Debbie Macomber’s fiction is consistently on secular bestseller lists. She knows how to tell a good story with a women’s audience in mind. In recent years, she has broadened her scope, turning now and then to inspirational nonfiction titles. GOD’S GUEST LIST invites readers into her life, introducing people who have inspired and encouraged her, tested and tried her in ways that God has used to strengthen her in character and faith.
The book’s premise is interesting. Admitting that she’s a list maker, Macomber took the advice of Jack Canfield and made a list of 30 people --- famous ones --- who she wanted to meet in her lifetime. (It seems she has met them all.) Being disappointed with some of these unnamed characters, she sensed God asking her to start a new list of 30 people, not necessarily notables: “put down thirty more spaces, but leave them open for the people I want to send into your life.” This she calls an “unfinished guest list,” or a list of the guests God sends into her life. A page at the end of Chapter One gives 30 empty lines, for the reader to fill in, with her own future God-sent “guests.”
The “list” setup is hardly mentioned again, the subsequent chapters covering by category people who have influenced her (similar categories of people having influenced most of us): wisdom givers, strangers, ancestors, mothers, fathers, extended families, boyfriends and husbands, children, childhood friends, and business associates. Each chapter features a piece of Macomber’s own life; you are introduced to her family circle, her ancestry, her professional network. She also includes more generic vignettes, for example, about John Wesley’s mother and Abraham Lincoln’s, about an Olympian runner’s wise high school track coach, about the “unforgettable story” of the father of motivational speaker Tom Krause, about the grandmother of Dietrich Bonhoeffer.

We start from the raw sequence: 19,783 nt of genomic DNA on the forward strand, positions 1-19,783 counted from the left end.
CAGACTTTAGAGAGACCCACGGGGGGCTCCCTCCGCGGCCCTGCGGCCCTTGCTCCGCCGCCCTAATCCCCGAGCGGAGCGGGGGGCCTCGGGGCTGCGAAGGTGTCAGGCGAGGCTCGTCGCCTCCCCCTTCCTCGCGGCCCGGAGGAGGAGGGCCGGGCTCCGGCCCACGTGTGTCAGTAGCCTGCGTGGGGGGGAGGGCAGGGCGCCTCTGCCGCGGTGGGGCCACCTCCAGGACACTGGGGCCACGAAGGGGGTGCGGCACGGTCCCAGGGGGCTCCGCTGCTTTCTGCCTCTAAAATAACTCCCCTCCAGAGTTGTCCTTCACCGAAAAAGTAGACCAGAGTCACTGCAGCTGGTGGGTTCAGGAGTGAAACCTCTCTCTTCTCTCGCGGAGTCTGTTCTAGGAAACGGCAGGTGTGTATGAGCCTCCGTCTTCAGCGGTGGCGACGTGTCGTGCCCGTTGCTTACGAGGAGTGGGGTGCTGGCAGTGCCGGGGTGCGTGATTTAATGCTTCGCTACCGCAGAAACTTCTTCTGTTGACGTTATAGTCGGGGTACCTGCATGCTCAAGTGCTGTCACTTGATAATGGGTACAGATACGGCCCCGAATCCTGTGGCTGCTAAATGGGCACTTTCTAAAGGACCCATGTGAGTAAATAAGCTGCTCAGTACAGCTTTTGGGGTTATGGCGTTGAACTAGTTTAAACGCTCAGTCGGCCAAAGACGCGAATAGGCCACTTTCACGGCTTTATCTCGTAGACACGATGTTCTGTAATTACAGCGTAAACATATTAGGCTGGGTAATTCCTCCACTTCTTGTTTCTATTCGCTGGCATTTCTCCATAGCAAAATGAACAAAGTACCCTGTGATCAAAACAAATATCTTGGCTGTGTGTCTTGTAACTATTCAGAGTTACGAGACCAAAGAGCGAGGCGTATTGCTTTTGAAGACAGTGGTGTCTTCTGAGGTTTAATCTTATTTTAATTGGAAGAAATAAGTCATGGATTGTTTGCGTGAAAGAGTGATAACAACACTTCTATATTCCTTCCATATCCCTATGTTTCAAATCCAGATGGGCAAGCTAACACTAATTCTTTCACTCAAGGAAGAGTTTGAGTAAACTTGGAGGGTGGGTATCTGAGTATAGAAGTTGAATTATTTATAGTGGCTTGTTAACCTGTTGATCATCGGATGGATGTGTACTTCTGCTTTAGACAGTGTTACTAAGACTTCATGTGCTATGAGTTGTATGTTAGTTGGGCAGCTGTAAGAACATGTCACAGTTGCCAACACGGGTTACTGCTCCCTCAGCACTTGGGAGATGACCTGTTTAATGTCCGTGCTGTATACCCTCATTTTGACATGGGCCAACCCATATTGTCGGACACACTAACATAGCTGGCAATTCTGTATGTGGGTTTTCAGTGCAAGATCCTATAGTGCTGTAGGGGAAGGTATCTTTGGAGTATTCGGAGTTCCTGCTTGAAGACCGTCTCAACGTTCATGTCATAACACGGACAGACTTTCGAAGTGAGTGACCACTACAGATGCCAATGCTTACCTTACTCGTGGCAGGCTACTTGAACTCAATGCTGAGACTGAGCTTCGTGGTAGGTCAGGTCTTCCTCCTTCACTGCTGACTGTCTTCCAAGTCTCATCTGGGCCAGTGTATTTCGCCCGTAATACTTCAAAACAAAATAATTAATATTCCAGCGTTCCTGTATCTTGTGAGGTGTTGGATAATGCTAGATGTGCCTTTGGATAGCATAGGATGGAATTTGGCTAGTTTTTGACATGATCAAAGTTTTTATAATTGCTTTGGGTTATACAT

Chapters end with a section marked “RSVP,” in which readers are asked to consider how to examine “our own potential influence in the lives of others.” Just as God brings people into our lives, God sets us among others; we become part of their life “guest list.”
Macomber has given us a book that is capital-letter Inspirational, of greatest interest to readers who know and like her previous work. If you’ve enjoyed her fiction, which she admits has changed over the years, I think you’ll like the person “behind the pen.” The final chapter introduces one’s best guest, Christ himself, in a way that invites readers to welcome Him into their lives.
Reviewed by Evelyn Bence on November 13, 2011